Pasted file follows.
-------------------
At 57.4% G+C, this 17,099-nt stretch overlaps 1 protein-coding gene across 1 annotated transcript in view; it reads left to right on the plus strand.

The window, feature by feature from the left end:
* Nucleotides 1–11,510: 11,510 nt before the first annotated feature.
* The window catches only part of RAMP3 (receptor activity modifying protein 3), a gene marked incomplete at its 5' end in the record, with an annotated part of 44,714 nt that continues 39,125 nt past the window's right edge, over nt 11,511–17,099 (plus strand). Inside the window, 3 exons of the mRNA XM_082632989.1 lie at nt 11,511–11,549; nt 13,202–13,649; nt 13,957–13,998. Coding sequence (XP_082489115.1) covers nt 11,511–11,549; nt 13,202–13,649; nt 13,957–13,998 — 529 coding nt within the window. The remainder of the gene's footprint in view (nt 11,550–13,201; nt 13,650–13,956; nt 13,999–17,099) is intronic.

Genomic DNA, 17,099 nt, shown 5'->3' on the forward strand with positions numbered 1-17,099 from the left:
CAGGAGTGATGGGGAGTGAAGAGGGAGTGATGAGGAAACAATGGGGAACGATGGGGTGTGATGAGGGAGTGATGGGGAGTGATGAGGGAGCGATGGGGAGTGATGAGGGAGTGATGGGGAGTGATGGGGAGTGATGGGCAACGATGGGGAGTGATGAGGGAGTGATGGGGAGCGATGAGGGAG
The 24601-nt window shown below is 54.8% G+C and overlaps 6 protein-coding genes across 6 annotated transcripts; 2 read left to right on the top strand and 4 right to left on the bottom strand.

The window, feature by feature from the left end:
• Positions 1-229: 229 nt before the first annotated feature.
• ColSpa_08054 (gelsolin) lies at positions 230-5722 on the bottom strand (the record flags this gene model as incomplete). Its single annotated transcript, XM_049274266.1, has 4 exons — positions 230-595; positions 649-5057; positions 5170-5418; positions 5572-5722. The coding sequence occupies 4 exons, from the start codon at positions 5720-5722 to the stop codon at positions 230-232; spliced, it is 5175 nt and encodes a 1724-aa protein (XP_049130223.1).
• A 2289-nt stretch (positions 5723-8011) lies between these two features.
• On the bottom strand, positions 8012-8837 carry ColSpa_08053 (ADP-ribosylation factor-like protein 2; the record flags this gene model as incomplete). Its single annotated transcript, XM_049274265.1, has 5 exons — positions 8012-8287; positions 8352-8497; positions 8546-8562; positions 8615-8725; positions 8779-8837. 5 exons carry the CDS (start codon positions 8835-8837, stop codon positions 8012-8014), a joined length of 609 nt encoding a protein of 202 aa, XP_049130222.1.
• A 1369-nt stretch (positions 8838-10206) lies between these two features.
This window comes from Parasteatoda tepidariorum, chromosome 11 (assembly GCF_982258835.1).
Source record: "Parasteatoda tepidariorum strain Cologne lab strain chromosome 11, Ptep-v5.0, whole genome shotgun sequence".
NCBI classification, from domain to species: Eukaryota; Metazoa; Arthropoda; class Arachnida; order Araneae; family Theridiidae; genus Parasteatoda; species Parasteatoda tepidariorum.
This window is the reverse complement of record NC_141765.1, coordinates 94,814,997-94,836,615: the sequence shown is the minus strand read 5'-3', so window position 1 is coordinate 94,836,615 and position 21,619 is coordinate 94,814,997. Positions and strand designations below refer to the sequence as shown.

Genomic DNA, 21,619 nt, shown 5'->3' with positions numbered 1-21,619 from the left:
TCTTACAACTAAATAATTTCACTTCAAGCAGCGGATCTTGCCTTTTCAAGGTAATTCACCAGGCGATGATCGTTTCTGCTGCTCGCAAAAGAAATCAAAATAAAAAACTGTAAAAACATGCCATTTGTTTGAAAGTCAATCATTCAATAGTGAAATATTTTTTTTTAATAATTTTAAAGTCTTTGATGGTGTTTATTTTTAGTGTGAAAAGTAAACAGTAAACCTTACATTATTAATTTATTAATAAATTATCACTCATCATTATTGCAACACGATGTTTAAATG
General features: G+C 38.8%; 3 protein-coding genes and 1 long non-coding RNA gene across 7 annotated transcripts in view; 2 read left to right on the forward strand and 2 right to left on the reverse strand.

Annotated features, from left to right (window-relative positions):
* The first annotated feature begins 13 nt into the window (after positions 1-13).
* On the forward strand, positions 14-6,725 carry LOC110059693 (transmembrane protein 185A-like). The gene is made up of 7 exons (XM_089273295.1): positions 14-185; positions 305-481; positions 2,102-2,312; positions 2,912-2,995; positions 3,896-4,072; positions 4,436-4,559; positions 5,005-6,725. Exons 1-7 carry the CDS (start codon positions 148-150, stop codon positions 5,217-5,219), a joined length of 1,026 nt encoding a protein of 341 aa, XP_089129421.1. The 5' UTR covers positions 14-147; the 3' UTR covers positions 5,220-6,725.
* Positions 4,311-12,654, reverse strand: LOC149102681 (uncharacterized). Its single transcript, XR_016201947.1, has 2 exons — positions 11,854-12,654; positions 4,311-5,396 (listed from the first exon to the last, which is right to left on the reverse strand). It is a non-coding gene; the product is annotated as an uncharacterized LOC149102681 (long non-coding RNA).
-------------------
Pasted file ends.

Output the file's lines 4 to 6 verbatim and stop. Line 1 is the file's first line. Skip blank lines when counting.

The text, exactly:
* The window catches only part of RAMP3 (receptor activity modifying protein 3), a gene marked incomplete at its 5' end in the record, with an annotated part of 44,714 nt that continues 39,125 nt past the window's right edge, over nt 11,511–17,099 (plus strand). Inside the window, 3 exons of the mRNA XM_082632989.1 lie at nt 11,511–11,549; nt 13,202–13,649; nt 13,957–13,998. Coding sequence (XP_082489115.1) covers nt 11,511–11,549; nt 13,202–13,649; nt 13,957–13,998 — 529 coding nt within the window. The remainder of the gene's footprint in view (nt 11,550–13,201; nt 13,650–13,956; nt 13,999–17,099) is intronic.

Genomic DNA, 17,099 nt, shown 5'->3' on the forward strand with positions numbered 1-17,099 from the left:
CAGGAGTGATGGGGAGTGAAGAGGGAGTGATGAGGAAACAATGGGGAACGATGGGGTGTGATGAGGGAGTGATGGGGAGTGATGAGGGAGCGATGGGGAGTGATGAGGGAGTGATGGGGAGTGATGGGGAGTGATGGGCAACGATGGGGAGTGATGAGGGAGTGATGGGGAGCGATGAGGGAG